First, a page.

If we want schools to be temples built to the exchange of ideas, we must create the spaces necessary for those exchanges and we must be constantly working to access, synthesize, and consider new ideas. Reading, though not the only way to access these ideas, can be a strong gateway drug for learning.

Some thoughts on re-mediation in the teaching of literacy

For one of my grad courses, I signed up to read and start discussion on the class blog about the article “A Socio-Historical Approach to Re-Mediation” by Mike Cole and Peg Griffin. Catchy title, right?

The blog is  walled off, but I was so taken with Cole and Griffin’s ideas, that I’m reposting my post here. 

Some things that caught my attention:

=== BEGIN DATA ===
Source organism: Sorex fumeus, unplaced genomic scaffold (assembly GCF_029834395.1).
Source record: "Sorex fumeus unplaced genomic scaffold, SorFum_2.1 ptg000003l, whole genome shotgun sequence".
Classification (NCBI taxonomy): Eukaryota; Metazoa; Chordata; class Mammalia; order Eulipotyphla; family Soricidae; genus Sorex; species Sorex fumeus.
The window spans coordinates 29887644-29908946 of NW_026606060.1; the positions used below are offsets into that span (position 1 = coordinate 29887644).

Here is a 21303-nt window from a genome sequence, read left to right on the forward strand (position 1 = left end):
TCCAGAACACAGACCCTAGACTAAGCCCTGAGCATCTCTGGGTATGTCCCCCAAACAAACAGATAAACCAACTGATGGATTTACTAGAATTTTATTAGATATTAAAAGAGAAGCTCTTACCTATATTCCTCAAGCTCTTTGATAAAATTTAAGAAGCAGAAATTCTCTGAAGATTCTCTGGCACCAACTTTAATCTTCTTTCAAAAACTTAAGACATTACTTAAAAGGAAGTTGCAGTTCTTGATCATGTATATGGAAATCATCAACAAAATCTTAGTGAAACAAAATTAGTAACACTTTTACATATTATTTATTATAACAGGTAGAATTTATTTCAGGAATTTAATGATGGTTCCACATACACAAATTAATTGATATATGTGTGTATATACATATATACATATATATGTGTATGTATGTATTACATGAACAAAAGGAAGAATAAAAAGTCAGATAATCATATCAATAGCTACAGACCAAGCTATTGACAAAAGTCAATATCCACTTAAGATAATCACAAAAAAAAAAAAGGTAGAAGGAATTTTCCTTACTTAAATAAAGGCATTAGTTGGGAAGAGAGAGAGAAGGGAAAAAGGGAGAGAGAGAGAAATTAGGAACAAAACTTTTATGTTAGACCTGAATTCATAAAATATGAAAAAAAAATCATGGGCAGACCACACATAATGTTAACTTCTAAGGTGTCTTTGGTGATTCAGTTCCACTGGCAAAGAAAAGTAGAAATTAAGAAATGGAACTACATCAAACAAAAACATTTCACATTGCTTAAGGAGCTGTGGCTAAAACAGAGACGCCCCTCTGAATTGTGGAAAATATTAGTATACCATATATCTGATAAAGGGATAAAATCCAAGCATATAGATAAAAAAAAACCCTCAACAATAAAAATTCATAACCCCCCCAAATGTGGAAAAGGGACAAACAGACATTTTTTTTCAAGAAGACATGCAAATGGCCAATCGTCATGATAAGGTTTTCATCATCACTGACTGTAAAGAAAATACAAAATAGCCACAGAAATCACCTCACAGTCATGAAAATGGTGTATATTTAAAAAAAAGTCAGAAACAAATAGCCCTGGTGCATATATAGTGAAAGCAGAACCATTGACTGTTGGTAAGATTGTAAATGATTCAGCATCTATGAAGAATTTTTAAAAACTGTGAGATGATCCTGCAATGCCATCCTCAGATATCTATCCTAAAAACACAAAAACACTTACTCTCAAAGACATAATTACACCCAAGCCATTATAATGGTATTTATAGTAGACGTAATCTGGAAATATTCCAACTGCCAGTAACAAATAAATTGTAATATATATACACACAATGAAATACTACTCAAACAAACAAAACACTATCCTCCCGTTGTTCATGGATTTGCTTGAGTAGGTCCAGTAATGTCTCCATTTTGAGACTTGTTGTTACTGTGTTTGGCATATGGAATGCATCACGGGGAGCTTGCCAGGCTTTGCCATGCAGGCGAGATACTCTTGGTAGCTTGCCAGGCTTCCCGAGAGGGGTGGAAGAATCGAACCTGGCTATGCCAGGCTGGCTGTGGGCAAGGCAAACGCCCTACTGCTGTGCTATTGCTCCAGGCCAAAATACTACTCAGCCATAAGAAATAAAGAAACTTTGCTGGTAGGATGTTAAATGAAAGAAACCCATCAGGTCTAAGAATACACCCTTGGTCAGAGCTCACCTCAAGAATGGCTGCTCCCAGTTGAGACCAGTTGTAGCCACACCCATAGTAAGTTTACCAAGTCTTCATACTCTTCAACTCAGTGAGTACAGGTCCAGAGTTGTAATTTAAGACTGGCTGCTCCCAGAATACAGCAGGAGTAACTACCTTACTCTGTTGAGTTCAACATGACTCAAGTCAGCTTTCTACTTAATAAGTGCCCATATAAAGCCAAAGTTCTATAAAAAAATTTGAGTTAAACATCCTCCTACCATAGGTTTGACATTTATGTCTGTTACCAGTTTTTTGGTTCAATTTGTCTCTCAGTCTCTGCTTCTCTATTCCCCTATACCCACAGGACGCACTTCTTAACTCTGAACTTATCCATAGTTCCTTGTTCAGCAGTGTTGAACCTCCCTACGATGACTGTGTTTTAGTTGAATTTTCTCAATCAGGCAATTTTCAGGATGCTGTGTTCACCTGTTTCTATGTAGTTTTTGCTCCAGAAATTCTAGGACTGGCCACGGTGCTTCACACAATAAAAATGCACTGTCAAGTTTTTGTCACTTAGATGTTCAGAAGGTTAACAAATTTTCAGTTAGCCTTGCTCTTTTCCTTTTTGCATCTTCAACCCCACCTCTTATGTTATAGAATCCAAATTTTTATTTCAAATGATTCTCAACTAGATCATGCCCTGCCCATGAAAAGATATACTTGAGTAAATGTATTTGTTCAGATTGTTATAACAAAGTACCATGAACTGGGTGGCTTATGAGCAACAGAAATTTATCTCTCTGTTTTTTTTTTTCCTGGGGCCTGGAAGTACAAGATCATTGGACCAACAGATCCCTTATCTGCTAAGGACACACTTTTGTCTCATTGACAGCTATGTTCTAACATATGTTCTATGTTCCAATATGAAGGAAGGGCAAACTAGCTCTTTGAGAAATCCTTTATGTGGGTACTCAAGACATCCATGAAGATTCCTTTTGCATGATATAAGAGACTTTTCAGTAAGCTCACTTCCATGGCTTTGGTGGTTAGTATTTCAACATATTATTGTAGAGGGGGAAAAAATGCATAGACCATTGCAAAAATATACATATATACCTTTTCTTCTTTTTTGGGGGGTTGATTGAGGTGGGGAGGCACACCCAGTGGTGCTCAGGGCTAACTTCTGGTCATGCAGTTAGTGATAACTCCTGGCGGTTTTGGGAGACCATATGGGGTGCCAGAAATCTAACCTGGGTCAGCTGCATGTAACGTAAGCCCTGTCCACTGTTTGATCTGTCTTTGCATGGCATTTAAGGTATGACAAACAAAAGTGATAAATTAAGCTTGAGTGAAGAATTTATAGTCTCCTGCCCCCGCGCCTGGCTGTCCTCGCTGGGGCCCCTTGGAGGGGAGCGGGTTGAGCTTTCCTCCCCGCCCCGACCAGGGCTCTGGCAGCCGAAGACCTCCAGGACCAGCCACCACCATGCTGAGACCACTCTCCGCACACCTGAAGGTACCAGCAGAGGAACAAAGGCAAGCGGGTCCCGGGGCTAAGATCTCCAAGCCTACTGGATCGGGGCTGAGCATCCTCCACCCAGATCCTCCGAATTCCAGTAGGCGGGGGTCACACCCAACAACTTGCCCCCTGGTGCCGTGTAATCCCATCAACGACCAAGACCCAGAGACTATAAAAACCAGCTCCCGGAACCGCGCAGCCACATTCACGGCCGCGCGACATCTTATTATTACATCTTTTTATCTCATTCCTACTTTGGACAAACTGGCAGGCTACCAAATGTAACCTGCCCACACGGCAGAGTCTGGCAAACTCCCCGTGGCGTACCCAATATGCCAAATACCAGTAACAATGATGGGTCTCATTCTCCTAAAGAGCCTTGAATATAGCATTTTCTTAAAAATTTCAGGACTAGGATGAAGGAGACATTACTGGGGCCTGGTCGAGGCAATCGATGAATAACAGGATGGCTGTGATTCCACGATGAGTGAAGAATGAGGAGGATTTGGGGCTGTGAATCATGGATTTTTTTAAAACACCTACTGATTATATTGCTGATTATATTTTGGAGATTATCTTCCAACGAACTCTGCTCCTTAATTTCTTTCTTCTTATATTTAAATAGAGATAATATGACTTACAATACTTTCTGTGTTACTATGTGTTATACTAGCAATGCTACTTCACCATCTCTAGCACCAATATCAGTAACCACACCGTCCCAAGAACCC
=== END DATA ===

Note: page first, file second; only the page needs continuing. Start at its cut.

…I dig this, and it  throws into question the simplification of teaching and learning as they are traditionally presented in schools – “Here’s a piece. Here’s a piece. Here’s a piece. If you stick with it long enough, you might just get to the whole.”

…Cole, Griffin and I get into a disagreement here.  Then, I reminded myself they were writing in 1978, so the kind of computer re-mediation they were talking about had more to do with the basics of phonetic, piece-meal instruction than with what current computers are able to do.

Still, if you look at computer use in literacy instruction in most classrooms, you’ll find pre-packaged software that is simply an electronic version of the instruction Cole and Griffin describe.

Something to think about, though, is what those on the bleeding edge of how computers can re-mediate learning across and within disciplines, change is coming. Unfortunately, it’s also messy, so that’s going to slow down adoption.

…Yes, let’s do this…more.

…This piece hit closest to home with me. It’s part project-based learning, part funds of knowledge, part situated cognition, part Making Learning Whole.

The Questions

What do you think about the excerpts above?